In many ways, the perch is the cornerstone concept from which both steadiness of being (samatha) and deeper understanding (vipassana) emerge. Yin Meditation encourages a receptivity to all experience, and in this approach the perch functions as a place of safety and rest when deemed necessary by the meditator.
The third installment of this series focuses on the most physical mechanism by which I believe Yin Yoga harmonizes Qi, namely how Yin Yoga impacts the state of energy in the joints.
The second installment of this essay series will lay out a theoretical framework for how Yin Yoga can help support the harmonization of Qi from the perspective of Traditional Chinese Medicine.
This essay series will draw out some of the many hypothetical mechanisms of how the practice of Yin Yoga can be a powerful tool for harmonizing one’s Qi.
Just as a musician trains their ear, their sense of time, their technique, their sensitivity in relationship to other musicians, in other words, just as a musician can develop these various musical capacities, I see different meditation approaches as ways of deepening and refining contemplative capacities.
When our Qi is harmonized we feel physically relaxed, emotionally grounded, mentally calm and engaged. In other words, Qi harmonization is the basis for a thriving life.
Recently, a question came in about how to assess one’s “progress” in meditation. The question captivated me because I’ve heard many ways of describing meditative progress. In a recent talk, I took a first pass at answering the student’s question.
Embrace the profound simplicity of the Yin Yoga practice with these five basic postures. Physically, this sequence targets all lines of the body for optimal health and function, while providing a necessary nudge towards energetic and emotional harmony.
Before practicing, it’s important to familiarize yourself with the four main principles of Yin Yoga. Please read through the following at least a few times to ensure you are practicing safely and intelligently.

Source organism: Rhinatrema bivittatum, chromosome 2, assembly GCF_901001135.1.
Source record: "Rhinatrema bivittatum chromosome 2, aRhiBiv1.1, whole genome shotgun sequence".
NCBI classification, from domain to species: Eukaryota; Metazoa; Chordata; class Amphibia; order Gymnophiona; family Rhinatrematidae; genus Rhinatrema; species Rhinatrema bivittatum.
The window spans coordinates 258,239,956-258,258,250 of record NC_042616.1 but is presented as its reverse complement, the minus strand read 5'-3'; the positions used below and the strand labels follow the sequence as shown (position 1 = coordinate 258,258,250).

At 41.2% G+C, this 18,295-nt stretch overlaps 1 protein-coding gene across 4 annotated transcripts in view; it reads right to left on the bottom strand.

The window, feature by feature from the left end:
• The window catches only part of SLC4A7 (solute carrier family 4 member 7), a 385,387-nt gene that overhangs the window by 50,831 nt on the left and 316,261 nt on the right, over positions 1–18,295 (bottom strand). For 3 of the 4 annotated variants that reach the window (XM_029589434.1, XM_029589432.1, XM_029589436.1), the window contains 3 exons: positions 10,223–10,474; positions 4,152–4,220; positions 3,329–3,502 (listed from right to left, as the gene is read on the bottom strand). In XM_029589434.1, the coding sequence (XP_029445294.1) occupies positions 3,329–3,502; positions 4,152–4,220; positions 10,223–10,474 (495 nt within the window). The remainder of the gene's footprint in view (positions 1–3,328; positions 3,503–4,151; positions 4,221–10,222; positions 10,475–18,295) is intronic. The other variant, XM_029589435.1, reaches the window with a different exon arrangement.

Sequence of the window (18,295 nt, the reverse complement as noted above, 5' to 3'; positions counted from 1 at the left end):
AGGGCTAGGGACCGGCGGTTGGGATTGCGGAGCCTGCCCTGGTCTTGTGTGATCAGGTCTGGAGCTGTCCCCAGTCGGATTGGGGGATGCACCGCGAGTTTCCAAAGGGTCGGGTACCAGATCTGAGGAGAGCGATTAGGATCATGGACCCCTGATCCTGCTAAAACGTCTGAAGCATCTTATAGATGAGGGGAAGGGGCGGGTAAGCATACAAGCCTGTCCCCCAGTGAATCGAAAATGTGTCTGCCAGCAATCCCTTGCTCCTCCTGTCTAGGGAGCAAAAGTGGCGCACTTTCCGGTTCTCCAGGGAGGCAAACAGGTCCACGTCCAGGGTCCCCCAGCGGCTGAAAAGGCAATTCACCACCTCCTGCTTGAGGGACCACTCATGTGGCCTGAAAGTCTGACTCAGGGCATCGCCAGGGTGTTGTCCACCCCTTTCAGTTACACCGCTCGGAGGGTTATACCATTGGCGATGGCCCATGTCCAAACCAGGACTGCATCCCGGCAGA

Periodically checking in with “Inner Parts” in your practice tends to promote a greater harmonization of their energies, leading to less frequent periods of internal conflict amongst them. And the inverse seems to be true as well: Neglecting to check in with these parts can lay the groundwork for more intra-personal and inter-personal conflicts.
If you’re in need of some Yin Yoga, but don’t feel like doing much more than lying down, this supine sequence is for you. The entire practice is done on your back, or supine position. It’s about as Yin as Yin Yoga can get, with seamless transitions from one posture to the next and not much effort required.
Yin Yoga emphasizes passive, static postures, held for long periods of time, with our muscles in a relaxed state. Applying this “positive stress” helps promote the strength, vitality, hydration, and mobility of our connective tissues. Let’s look at why.
The “Target Area” is the region of the body that we are intending to positively stress and influence by the practice and execution of our Yin Yoga posture. But in “Playing the Edge,” we want to make sure that we recognize and understand the appropriate and inappropriate sensations in the posture.
A key principle of functional alignment in Yin Yoga is NOT stressing an area of the body you don’t intend to stress. A good way to understand this is through Swan Pose. Let’s look more closely at the anatomy of Swan Pose and the differences between aesthetic vs. functional alignment.
To understand the differences between a yang and a yin approach to the same pose, let’s consider the common cues and benefits of Yang Yoga’s Cobra Pose and Yin Yoga’s Seal Pose.
In Yin Yoga, as in all intelligent forms of physical yoga, alignment matters. But alignment in Yin Yoga has little to do with whether your foot is pointed in the “right” direction, or whether your knee is at a precise 90-degree angle. In Yin Yoga, the functional intention is the only reason to do the pose.
In order to understand what Yin Yoga is really about, it helps to directly address what it’s not about. Clear and safe instructions on how to practice Yin Yoga are critically important, so here’s some straight talk about some of the biggest misconceptions out there.
When students come to a Yin Yoga class, I often get the sense that they think of Yin Yoga as gentle, quiet, and meditative. This idea seems to stem from a common misconception that Yin Yoga is a form of restorative yoga. Nothing could be further from the truth.
For over three decades, Pattabhi Jois sexually and physically abused his yoga students, mostly women. This abuse happened in plain sight. To understand how this was possible requires an exploration of toxic group dynamics, methods of deception, and networks of complicity. Matthew Remski explains this all in his fantastic book, “Practice and All Is Coming.”
Yin Yoga offers many benefits – on a physical level, an energetic level, and a mental level as well. If you’ve been thinking about trying “the other half” of yoga, here are 6 reasons to get started – and stay consistent – with your Yin Yoga practice.